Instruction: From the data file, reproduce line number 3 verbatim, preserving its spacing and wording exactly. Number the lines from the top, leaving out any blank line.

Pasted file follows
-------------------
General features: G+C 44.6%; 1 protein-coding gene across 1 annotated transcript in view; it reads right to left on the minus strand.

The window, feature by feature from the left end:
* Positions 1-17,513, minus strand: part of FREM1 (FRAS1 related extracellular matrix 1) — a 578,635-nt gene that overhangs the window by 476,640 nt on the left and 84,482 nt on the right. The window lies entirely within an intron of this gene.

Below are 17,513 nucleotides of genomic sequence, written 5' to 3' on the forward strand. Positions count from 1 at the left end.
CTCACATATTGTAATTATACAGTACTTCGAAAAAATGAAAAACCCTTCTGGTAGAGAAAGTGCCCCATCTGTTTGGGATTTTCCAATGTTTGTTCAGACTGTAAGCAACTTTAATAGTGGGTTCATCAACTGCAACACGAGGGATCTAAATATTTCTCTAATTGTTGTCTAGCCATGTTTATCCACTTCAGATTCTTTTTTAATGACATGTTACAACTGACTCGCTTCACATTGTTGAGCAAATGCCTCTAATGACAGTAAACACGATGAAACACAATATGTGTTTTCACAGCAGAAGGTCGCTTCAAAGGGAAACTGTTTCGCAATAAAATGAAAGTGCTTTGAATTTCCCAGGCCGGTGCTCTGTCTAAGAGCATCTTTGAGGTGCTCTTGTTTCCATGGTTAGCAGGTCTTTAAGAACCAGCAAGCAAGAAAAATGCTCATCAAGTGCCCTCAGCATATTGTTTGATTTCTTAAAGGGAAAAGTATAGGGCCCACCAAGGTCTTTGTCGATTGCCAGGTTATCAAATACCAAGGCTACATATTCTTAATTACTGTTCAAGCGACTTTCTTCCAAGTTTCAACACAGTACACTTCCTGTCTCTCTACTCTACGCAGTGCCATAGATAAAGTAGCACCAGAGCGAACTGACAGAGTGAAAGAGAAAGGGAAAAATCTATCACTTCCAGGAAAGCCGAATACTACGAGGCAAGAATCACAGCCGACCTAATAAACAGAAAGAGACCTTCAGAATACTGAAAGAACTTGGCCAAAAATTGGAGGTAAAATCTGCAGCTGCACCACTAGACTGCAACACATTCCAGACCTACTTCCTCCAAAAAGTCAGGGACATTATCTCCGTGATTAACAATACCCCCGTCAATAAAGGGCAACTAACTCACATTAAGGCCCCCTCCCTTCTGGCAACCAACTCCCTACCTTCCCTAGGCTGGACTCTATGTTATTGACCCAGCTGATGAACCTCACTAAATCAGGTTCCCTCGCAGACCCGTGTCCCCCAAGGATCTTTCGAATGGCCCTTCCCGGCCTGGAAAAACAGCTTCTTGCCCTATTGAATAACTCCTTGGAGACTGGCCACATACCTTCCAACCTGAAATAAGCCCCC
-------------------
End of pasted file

* Positions 1-17,513, minus strand: part of FREM1 (FRAS1 related extracellular matrix 1) — a 578,635-nt gene that overhangs the window by 476,640 nt on the left and 84,482 nt on the right. The window lies entirely within an intron of this gene.